Deb Pope is the quintessential example of ‘a girl who ran away and joined the circus.’ Only, it was more by accident, and nothing to do with being a petulant and misunderstood runaway
The young Wellingtonian was well on the way to becoming a doctor. She’d completed a three-year Bachelor of Science Degree at the University of Victoria, and was working in open-heart surgery at Wellington Public Hospital when the urge to “travel and see as much of the world as possible,” out-weighed her career dreams.
“It was the 1980s. I was 21 and the world was my oyster, as they say. Like most young Kiwis, I was itching to travel, so off I went to London,” she says.
After six months, working as a private nurse, Deb decided she would join an exercise class. Considering her circus performance career now spans three decades, it’s incredible to hear her say she joined the class simply “to lose some weight.”
The fitness sessions turned out to be more of an acrobatics class, and the teacher was a 70-year-old Hungarian circus performer, Eugene Balla.
“I started out doing simple things like forward rolls, hand-stands and cartwheels, but eventually, we were really training hard for four days, every week. The rest of the people in the group were very much a part of the performance scene in London in those days – street theatre and miming – and they asked me to join them.
“Mr Balla became my mentor and I trained with him for more than 20 years. He died in 2004 at the age of 92, and was still teaching young acrobats, right up until six weeks before he died.”
Deb Pope’s curriculum vitae make no mention of medical specialist work, no list of hospitals or clinics. Instead, it’s a list of theatrical ‘seasons’ and performances, with Deb and her colleagues bringing acrobatics and other very ‘physical’ theatre performances to the productions of theatre and opera companies in the United Kingdom, such as The National Theatre, The Royal Shakespeare Company, the English National Opera and The Royal Opera.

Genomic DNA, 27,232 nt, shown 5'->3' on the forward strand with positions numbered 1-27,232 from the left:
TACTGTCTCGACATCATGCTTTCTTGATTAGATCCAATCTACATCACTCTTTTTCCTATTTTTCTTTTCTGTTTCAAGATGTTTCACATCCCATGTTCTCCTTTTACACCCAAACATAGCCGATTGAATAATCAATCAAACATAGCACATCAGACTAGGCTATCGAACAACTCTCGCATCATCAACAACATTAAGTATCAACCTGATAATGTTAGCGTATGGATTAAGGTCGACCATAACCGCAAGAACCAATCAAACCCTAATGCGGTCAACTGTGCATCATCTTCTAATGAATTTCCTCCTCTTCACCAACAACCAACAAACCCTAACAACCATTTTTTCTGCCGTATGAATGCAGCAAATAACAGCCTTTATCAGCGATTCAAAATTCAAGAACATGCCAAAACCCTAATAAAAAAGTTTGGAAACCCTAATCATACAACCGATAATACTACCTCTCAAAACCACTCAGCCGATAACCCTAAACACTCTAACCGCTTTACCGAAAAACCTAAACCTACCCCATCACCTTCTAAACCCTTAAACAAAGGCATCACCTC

Then, there are the visits to Rio de Janeiro, Sierra Leone and Senegal and Ghana, to work with children and young people; teaching acrobatics and other circus skills – visits that usually involved beating the language barrier by “communicating without verbal language, but body movements,” says Deb.
She eventually moved to Australia to direct the National Institute of Circus Australia (NICA).
Returning home to live in Wellington, 29 years after she set off to see the world, Deb established Circus Hub and ran classes there, three or four times each week. Nowadays, there are 50 weekly classes.
“I love it. The students love it,” she says. “It means working together, instead of just as a single person going through the motions. It’s creative and it’s non-competitive. Everybody gets something out of it, even if you’re just watching.
“Circus training is funky, it’s a fun way to fitness, and it has a dream quality to it.”
Deb is currently training a number of Wellington circus performers for this year’s World of WearableArt™ Awards season, collaborating on the choreography with WOW’s Director of Choreography Malia Johnston.
Just what the performers will be doing in the show is very much ‘under wraps and not for discussion,’ – even with their families. But, WOW’s creative team promises; the performance will be, as always, like no other WOW® show staged over the past 25 years.
– Victoria Clark